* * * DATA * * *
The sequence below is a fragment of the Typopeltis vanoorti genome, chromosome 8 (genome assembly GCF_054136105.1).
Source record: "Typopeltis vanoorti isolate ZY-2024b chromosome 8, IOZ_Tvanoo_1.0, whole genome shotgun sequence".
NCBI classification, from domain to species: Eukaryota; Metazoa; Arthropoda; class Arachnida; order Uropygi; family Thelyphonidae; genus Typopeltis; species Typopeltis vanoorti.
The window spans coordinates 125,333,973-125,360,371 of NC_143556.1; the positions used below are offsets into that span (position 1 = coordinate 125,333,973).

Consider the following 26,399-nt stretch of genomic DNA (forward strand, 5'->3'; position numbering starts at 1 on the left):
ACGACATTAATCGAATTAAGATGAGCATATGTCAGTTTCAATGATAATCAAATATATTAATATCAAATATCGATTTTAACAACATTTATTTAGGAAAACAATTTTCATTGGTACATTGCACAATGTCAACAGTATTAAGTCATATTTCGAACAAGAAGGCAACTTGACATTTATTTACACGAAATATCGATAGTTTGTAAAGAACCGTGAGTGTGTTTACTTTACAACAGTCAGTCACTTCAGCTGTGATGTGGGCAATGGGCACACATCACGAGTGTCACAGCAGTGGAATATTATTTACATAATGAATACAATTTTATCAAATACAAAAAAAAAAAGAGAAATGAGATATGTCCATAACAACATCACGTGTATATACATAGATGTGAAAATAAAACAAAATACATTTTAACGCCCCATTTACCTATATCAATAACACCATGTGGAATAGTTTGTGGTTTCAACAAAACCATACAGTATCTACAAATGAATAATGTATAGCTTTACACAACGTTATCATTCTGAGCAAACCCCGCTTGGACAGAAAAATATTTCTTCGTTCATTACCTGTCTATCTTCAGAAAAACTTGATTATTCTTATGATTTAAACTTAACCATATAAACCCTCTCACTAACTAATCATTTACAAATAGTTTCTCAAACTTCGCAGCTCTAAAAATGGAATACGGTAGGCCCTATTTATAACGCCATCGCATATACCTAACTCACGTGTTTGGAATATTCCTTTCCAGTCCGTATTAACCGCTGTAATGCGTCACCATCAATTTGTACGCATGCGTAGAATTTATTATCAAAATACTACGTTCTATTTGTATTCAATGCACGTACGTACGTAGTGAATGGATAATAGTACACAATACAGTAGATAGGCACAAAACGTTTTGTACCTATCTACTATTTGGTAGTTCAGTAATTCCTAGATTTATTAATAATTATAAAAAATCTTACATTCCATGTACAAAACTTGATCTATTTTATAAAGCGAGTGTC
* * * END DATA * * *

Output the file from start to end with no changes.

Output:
The sequence below is a fragment of the Typopeltis vanoorti genome, chromosome 8 (genome assembly GCF_054136105.1).
Source record: "Typopeltis vanoorti isolate ZY-2024b chromosome 8, IOZ_Tvanoo_1.0, whole genome shotgun sequence".
NCBI classification, from domain to species: Eukaryota; Metazoa; Arthropoda; class Arachnida; order Uropygi; family Thelyphonidae; genus Typopeltis; species Typopeltis vanoorti.
The window spans coordinates 125,333,973-125,360,371 of NC_143556.1; the positions used below are offsets into that span (position 1 = coordinate 125,333,973).

Consider the following 26,399-nt stretch of genomic DNA (forward strand, 5'->3'; position numbering starts at 1 on the left):
ACGACATTAATCGAATTAAGATGAGCATATGTCAGTTTCAATGATAATCAAATATATTAATATCAAATATCGATTTTAACAACATTTATTTAGGAAAACAATTTTCATTGGTACATTGCACAATGTCAACAGTATTAAGTCATATTTCGAACAAGAAGGCAACTTGACATTTATTTACACGAAATATCGATAGTTTGTAAAGAACCGTGAGTGTGTTTACTTTACAACAGTCAGTCACTTCAGCTGTGATGTGGGCAATGGGCACACATCACGAGTGTCACAGCAGTGGAATATTATTTACATAATGAATACAATTTTATCAAATACAAAAAAAAAAAGAGAAATGAGATATGTCCATAACAACATCACGTGTATATACATAGATGTGAAAATAAAACAAAATACATTTTAACGCCCCATTTACCTATATCAATAACACCATGTGGAATAGTTTGTGGTTTCAACAAAACCATACAGTATCTACAAATGAATAATGTATAGCTTTACACAACGTTATCATTCTGAGCAAACCCCGCTTGGACAGAAAAATATTTCTTCGTTCATTACCTGTCTATCTTCAGAAAAACTTGATTATTCTTATGATTTAAACTTAACCATATAAACCCTCTCACTAACTAATCATTTACAAATAGTTTCTCAAACTTCGCAGCTCTAAAAATGGAATACGGTAGGCCCTATTTATAACGCCATCGCATATACCTAACTCACGTGTTTGGAATATTCCTTTCCAGTCCGTATTAACCGCTGTAATGCGTCACCATCAATTTGTACGCATGCGTAGAATTTATTATCAAAATACTACGTTCTATTTGTATTCAATGCACGTACGTACGTAGTGAATGGATAATAGTACACAATACAGTAGATAGGCACAAAACGTTTTGTACCTATCTACTATTTGGTAGTTCAGTAATTCCTAGATTTATTAATAATTATAAAAAATCTTACATTCCATGTACAAAACTTGATCTATTTTATAAAGCGAGTGTC